The three of us chatted at length about a whole plethora of topics, from politics to religion, quantum mechanical topics like the holographic principle to atrocities like the treatment of First Nations peoples everywhere, genealogy, autism and Asperger’s Syndrome, the dominion of petrochemical companies and the threat of fracking in Australia impacting this country’s most precious resource: water, and so much more.

During the course of our conversation, we got to talking about Asperger’s Syndrome and he noted that he himself has wondered if he “had a bit of Asperger’s” in him as well, for he has observed certain similarities between himself and some Aspergian traits, like social difficulties and interest in specific topics.

He and Colin both agreed, however, that they have managed to learn how to “blend in” better with age, and our comrade even remarked that not only has he learnt to do “small talk”, he has even learnt to enjoy it!

I find it hard to imagine that for myself but I also have to remember that we are all different and even amongst people with Asperger’s traits, that doesn’t mean that we are all alike.

Heterogeneity of traits expression dictates that no two Asperger’s individuals are alike in any way but in the broadest sense. In specifics of day-to-day and even moment-to-moment function, we could not be more unalike.

We went back to our tent afterwards and over dinner, I had a good long think about what I’d learnt about myself during this conversation.

I’d known and observed from a very young age that I was different in more ways than I can count from the majority of people around me.

I used to assume that it was just the Singaporean or even Asian culture that I disliked but having lived over a decade now in white Australia, I have come to realise that it is not a racial or even a cultural thing.

Something in my inherent mental, emotional and spiritual make-up, my hardware and operating system, is different from 99% of the people around me. And it is obvious.

It was obvious enough for our new acquaintance to point out, that it was obvious that I was highly intelligent and different. And it was meant as a compliment and I was grateful for this rare occurrence.

To be seen. To be accepted. As what I am.

Different was a matter of course. Different was not a threat, was not a bad thing. It just was.

It was probably because he is obviously himself a very different person and it is obvious from his life that he has always been and lived this way.

It takes one to know one. Just like Colin.

Yet I wonder, will I ever “blend in”? Do I even want to? Should I even want to?

Logically speaking, blending in may allow me more benefits and convenience in this world. However, every time I find myself dwelling on that seductive possibility, I am always slapped awake by the reality that I’ve spent now nearly 35 years of my life trying to blend in, in every possible way and combination that I have learnt, tried and even invented. And I have failed.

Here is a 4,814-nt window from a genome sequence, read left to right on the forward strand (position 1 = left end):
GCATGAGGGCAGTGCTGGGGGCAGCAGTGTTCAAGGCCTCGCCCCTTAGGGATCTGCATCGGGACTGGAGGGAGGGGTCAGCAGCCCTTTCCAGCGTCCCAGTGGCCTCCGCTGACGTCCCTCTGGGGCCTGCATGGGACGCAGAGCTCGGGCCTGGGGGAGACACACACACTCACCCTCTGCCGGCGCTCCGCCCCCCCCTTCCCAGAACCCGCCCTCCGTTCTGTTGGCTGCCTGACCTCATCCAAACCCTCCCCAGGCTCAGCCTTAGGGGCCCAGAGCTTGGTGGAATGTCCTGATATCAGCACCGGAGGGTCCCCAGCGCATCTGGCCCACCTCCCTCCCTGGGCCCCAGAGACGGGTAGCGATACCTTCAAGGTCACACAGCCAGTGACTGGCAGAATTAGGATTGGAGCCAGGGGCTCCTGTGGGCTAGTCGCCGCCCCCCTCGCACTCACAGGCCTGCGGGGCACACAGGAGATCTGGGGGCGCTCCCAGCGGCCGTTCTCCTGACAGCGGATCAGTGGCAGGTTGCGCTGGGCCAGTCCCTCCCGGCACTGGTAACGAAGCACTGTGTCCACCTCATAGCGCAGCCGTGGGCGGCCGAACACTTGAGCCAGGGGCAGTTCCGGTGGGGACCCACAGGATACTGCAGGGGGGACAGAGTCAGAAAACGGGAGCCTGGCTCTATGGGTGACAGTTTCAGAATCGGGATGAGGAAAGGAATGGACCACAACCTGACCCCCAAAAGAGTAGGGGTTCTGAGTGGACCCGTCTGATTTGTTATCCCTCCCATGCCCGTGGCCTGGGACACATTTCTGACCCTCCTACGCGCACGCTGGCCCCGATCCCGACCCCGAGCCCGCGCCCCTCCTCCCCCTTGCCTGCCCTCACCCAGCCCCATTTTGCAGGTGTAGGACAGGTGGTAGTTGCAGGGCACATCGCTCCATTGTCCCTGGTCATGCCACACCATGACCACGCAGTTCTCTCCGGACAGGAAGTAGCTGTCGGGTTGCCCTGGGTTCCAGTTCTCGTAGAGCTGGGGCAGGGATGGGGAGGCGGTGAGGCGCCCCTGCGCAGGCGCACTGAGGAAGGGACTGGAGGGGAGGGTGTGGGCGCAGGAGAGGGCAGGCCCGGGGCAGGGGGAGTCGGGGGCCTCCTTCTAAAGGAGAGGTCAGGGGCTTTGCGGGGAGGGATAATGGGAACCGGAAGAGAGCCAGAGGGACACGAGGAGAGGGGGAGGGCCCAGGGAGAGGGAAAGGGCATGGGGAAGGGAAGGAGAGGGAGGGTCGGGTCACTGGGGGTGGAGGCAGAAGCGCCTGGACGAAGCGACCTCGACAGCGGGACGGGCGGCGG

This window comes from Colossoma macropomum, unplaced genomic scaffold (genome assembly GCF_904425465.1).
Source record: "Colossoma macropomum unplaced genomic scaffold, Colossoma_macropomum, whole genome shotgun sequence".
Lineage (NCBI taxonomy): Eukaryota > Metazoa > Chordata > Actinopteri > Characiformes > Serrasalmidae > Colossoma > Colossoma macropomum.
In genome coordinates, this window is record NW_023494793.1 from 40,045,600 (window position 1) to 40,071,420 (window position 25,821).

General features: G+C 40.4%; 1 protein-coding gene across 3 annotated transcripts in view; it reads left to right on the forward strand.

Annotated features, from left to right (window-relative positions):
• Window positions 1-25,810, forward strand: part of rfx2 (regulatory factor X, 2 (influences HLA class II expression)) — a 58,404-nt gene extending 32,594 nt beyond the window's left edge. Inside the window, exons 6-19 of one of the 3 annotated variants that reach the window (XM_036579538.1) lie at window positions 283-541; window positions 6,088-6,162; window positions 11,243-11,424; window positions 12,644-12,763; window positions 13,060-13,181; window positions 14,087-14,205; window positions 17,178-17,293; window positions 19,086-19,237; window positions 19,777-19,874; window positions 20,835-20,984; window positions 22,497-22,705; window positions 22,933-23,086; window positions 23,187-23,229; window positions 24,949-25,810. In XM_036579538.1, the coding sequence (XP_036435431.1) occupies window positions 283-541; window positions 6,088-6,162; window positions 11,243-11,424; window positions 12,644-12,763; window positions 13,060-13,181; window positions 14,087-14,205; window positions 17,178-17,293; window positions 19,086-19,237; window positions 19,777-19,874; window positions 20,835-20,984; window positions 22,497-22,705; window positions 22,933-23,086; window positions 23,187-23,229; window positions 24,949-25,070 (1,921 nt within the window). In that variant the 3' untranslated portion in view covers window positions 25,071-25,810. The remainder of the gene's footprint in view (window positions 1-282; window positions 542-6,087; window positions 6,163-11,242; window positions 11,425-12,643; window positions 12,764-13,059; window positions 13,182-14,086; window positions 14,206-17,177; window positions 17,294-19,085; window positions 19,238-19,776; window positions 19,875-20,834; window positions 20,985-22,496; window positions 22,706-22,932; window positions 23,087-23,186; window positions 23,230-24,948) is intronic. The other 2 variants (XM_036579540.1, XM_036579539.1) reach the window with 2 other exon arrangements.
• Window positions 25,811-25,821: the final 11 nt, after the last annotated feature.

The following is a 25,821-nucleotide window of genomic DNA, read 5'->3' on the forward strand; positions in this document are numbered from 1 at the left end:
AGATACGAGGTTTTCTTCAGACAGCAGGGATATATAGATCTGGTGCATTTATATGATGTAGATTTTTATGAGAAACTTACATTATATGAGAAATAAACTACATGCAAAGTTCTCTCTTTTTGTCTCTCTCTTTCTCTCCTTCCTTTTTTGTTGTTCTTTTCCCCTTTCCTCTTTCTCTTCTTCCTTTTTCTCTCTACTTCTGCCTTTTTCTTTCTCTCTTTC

I did not want to fail.

Thus I feel helplessness. And thus anger. Rage, even, and should that be surprising?

Why should I have to be the one to make all the concessions, and at such a high mental and emotional price, for the sake of the undifferent, cookie-cutter majority? For their comfort?

Does my comfort not matter? Or are we supposed to always make concessions and compromises for the majority?

Do the minorities not matter?

Why do the majority judge by their shallow standards of normality and who gives them the right to deny the minorities their basic rights of existence, like employment, income, housing etc. just because they are different?

I speak not only for the autistic and Asperger’s community, but also for other minorities. And sometimes, they are not even minorities. The concept of minority comes from the concept of different. Because it is not seen as much. Because it is not spoken of. Because it is not commonly accepted as mainstream. Thus is is a conceptual minority, and not a minority in real numbers and percentages.

What is the right action to take here?

My mind works differently. I know that to be a fact now.

My operating system is different from the majority of people I meet, and that means that I process all incoming data streams differently and therefore I perceive differently and that comes out through my conversation and my responses to their conversation.

I cannot control that.

Can you reinstall your operating system?

I have worked hard all these years to at least understand my operating system and I can now say that I understand it more than ever, however that unfortunately does not give me the power to understand how the majority’s operating system works.

Can a cow speak cat? Can you teach it? Can it learn?

What do I do? I do not know. I know now though that it is definitely more healthy and more empowering for myself to take pride in who and what I am than it is to constantly spend time and energy wondering how I can be more like other people or what can’t I be more like other people.

This is not the right choice. It is just a choice. Like any other choice, it has its upsides and it has its downsides. Yet it is what I choose because the alternative is not only untenable to me, I have proven it unrealistic.

So, anger. So, wondering. And waiting. Waiting for the years to pass, that I may garner more life experience and one day, be able to understand. Why I have made my choice.

The Oracle: We can never see past the choices we don’t understand.
Neo: Are you saying I have to choose whether Trinity lives or dies?
The Oracle: No, you’ve already made the choice. Now you have to understand it.
— The Matrix

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Quiet Ones…

It’s the school holidays. The caravan parks are filling up with people. Families with children. Tourists catching the last weeks of the dry and tourist season, before the rains set in. There have been scattered showers, and the locals talk of an early build up to the wet season.

The city folks bring their city chaos into the peace of the country and wilderness. They do not understand peace.